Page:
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Jordan seeks easy loans from World Bank as rules changed

By Khetam Malkawi - Feb 29,2016 - Last updated at Feb 29,2016

Planning and International Cooperation Minister Imad Fakhoury speaks to reporters at a press conference in the presence of World Bank top executives in Amman, on Sunday (Photo courtesy of Planning and International Cooperation Ministry)

AMMAN — Jordan is currently negotiating with the World Bank over a $500 million loan for the year 2016 under new and easier terms Jordan has not been entitled to due to its ranking as an upper-middle-income country.

Minister of Planning and International Cooperation Imad Fakhoury said such concessional loans are usually given with an interest rate of less than 3 per cent, and “we are negotiating with the World Bank to obtain these loans at 1 per cent interest and a longer grace period”.

Jordan secured the waiver during a refugee donor meeting in London on February 4, where officials negotiated for easy lending and grants to shift international response to the Syrian refugee crisis from an emergency and relief mode to a sustainable development mode. The aim is to have Syrian refugees integrated in the local labour market under certain conditions. 

At a press conference following a meeting with executive directors from the World Bank Group in the Kingdom, Fakhoury described the visit as “historic” as it would help “realign their support with the priorities and needs of Jordan to look at the new ways on how to provide more, additional concessional refinancing in spite of Jordan being an upper-middle income country”.

He added that London Conference held was a point that was “transformative, basically stating that Jordan should get more concessional refinancing, in spite of its rating”.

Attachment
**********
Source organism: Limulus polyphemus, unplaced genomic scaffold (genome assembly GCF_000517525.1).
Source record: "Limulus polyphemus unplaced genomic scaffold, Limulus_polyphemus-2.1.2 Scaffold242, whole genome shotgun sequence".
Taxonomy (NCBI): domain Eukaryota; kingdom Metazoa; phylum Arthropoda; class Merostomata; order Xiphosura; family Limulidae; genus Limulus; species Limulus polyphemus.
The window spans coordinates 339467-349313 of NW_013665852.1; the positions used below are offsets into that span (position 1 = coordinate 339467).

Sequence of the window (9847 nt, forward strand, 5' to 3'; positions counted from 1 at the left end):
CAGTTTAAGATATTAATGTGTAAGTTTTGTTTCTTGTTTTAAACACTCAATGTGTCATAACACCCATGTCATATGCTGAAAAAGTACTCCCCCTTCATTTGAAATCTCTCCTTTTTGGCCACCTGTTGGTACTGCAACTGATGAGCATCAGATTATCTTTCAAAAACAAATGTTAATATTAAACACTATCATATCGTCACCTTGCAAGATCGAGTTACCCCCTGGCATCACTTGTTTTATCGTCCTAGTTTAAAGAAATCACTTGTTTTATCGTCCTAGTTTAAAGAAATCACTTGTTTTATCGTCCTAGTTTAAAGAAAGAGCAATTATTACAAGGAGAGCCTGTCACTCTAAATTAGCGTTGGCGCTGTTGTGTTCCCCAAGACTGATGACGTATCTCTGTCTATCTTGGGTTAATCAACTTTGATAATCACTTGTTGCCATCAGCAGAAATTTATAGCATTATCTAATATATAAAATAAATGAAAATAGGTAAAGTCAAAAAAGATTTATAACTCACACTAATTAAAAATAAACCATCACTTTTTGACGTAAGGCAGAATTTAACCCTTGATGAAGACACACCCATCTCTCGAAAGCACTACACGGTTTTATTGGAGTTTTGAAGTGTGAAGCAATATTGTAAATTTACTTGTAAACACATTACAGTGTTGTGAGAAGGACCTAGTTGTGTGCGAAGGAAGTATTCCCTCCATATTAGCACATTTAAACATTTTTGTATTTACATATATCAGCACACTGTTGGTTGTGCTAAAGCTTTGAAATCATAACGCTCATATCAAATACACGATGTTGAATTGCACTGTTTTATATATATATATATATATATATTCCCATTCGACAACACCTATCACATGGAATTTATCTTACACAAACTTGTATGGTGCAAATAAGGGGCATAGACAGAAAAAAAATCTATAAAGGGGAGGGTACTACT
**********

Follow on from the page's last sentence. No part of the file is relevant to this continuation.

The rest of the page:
The delegation, which represents 46 per cent of the voting power in the group, was in Jordan as part of a regional tour that also includes Lebanon, to witness first-hand the scale and acuteness of the refugee crisis in these countries, and to explore with stakeholders the needs and priorities of the refugees as well as the hosting communities.

The board represents over 62 countries and close to 46 per cent of the voting power of the World Bank, said Fakhoury, adding that they have spent the past two days looking very closely and in the field on what the regional situation has been and to what extent it is “negatively impacting government services and host communities”.

At a practical level, he said, this comes as a follow-up of the London Conference, as part of the Jordan Compact to provide more assistance to Jordan on the grant side and regarding its needs for the concessional refinancing.

He added that Jordan would be working closely with the World Bank on the technical assistance side to programme and manage the implementation of the Jordan Compact, the document issued at the conference stating the commitments of the international community, international financial institutions and the multilateral development banks to assisting the Kingdom.

“So overall, we are going to have a much deeper relationship with the World Bank in the years to come to assist Jordan economically, because this is where the World Bank intervenes,” the minister stressed.

Meanwhile, Frank Heemskerk, an executive director representing several European countries at the World Bank Group, said the group would support Jordan in these difficult conditions.

 “Jordan now is facing difficult economic times, but it has shown political stability… efficient government,” Heemskerk said at the press conference.


“We stand ready to support Jordan in addressing these challenges, to focus on efficient and effective public services,” the official said.

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